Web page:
The COVID-19 pandemic continues in the United States, and it continues to impact the looming 2020 college football season.
The Power 5 conferences in the FBS have already shifted their views about a potential season, but not everybody is on the same page. The conference-only model is in effect in some places, but it is not a universal plan.
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The season is supposed to start Aug. 29, but that seems like a stretch given the state of the five most powerful conferences.
Here is a closer look at where each one stands:
On July 29, the ACC unveiled a plus-one model for the 2020 college football season. Notre Dame, a FBS independent, will be a full member as part of that 10-game conference scheule.
The Irish also are eligible to compete in the conference championship game, which is scheduled for either Dec. 12 or Dec. 19 at Bank of America Stadium in Charlotte. Notre Dame will split its television revenue with the other schools in the conference, and that includes money generated from its NBC television contract.
The schedule left room for one nonconference game. The conference announced that the first games will take place the week of Sept. 7-12, and the 11-game schedule will span a 13-week period with two weeks.
The Big Ten was the first to adopt a conference-only model for the 2020 season, announcing the change on July 9.
That means key nonconference games such as Michigan-Washington, Oregon-Ohio State and Notre Dame-Wisconsin won’t happen. The 11 nonconference games with the Mid-American Conference also are off the schedule.
The Big Ten plays a nine-game conference schedule (six intradvision, three crossover), so it will be interesting to see whether there are changes to the matchups.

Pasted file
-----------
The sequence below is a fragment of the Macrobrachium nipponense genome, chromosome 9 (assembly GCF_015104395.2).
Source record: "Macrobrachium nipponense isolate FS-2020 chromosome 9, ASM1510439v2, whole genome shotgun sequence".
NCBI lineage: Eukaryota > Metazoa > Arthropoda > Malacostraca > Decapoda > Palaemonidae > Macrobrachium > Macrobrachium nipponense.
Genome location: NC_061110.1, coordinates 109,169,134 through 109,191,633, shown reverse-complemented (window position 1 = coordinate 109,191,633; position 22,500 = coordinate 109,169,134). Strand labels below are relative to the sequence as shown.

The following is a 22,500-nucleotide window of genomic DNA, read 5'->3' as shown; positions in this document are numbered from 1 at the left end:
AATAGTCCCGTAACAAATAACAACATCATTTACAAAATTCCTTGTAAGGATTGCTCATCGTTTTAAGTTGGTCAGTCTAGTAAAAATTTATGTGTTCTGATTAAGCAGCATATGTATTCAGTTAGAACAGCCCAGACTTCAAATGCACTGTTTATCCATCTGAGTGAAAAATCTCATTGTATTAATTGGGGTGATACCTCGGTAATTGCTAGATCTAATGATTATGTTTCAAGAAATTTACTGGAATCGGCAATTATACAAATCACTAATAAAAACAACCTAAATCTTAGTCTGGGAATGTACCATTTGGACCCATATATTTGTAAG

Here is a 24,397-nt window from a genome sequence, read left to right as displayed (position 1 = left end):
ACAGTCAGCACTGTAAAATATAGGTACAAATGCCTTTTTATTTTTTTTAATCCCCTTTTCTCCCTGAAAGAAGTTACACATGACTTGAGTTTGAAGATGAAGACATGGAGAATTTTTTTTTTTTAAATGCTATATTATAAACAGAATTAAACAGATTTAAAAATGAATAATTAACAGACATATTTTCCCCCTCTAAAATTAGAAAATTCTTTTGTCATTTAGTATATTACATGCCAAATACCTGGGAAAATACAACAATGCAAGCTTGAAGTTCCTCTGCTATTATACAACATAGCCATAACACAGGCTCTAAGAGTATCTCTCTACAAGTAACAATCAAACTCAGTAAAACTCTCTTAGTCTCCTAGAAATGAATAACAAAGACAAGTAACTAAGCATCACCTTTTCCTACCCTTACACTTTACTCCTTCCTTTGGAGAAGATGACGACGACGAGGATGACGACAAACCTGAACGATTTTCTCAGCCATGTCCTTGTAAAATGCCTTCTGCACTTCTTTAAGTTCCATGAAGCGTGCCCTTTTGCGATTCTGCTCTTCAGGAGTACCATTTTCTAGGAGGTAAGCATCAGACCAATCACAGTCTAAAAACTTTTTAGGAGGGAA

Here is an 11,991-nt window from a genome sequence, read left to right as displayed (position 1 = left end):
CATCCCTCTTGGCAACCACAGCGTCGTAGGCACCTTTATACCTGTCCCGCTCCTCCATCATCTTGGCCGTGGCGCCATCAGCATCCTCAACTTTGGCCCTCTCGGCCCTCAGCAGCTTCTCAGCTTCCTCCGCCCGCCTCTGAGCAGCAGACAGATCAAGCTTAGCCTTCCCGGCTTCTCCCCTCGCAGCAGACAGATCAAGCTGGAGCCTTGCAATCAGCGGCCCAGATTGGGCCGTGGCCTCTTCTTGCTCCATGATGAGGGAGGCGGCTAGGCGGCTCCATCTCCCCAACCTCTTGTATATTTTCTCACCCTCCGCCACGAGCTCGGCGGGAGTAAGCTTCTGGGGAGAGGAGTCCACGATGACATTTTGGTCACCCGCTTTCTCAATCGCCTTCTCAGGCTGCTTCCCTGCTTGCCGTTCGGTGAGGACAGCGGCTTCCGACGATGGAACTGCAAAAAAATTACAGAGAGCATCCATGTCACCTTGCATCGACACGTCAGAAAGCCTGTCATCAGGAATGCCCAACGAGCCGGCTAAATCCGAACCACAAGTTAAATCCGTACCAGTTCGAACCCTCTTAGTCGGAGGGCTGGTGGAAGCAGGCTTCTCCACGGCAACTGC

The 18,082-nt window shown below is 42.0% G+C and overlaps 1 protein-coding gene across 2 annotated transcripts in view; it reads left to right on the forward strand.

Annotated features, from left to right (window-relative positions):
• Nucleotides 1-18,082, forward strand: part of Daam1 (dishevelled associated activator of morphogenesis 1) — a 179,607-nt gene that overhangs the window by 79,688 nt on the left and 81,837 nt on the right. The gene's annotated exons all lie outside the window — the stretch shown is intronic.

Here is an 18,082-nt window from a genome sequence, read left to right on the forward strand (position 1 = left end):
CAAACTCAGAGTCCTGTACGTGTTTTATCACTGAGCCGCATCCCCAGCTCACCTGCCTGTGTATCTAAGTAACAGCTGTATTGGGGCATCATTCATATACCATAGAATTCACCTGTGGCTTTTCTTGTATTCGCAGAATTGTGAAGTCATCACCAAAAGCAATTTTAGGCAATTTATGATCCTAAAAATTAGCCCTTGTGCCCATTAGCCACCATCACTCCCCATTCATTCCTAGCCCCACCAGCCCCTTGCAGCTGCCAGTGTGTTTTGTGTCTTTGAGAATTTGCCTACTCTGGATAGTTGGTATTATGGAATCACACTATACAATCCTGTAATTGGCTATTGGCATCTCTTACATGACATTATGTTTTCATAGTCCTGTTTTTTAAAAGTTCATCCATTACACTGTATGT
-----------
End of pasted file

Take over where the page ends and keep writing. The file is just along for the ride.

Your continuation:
According to ESPN.com, conference will decide in late July how to proceed.
“As we go forward, we’re going to have our own set of criteria,” commissioner Bob Bowlsby said. “We’re mostly relying on the advice of scientists and doctors who are advising us. We believe the decisions ought to be made slightly later.”
The Big 12 also canceled its plan for a virtual media day on Aug. 3.
The Pac-12 followed the Big Ten’s lead and moved to a conference-only model for 2020 on July 10.
“Our decisions have and will be guided by science and data, and based upon the trends and indicators over the past days, it has become clear that we need to provide ourselves with maximum flexibility to schedule, and to delay any movement to the next phase of return-to-play activities,” commissioner Larry Scott said in a statement.
The Pac-12, like the Big Ten, plays nine conference games, but this year it won’t be playing in nonconference games that could have helped its College Football Playoff chances. The conference has not been represented in the Playoff the last three seasons and has the fewest appearances (two) among the Power 5 conferences.
On July 30, the SEC moved to a conference-only model for the 2020 college football season. Sports Illustrated first reported the news.
The SEC will begin play on Sept. 26, which is three weeks after the scheduled start of the college football season. The SEC will maintain its seven-team division format, and teams will play two more crossover games with the new schedule. In addition, the SEC has moved its conference championship game to Dec. 19.
Traditional SEC-ACC rivalry games such as Florida-Florida State, Kentucky-Louisville, Georgia-Georgia Tech and South Carolina-Clemson will not be played as a result of the decision.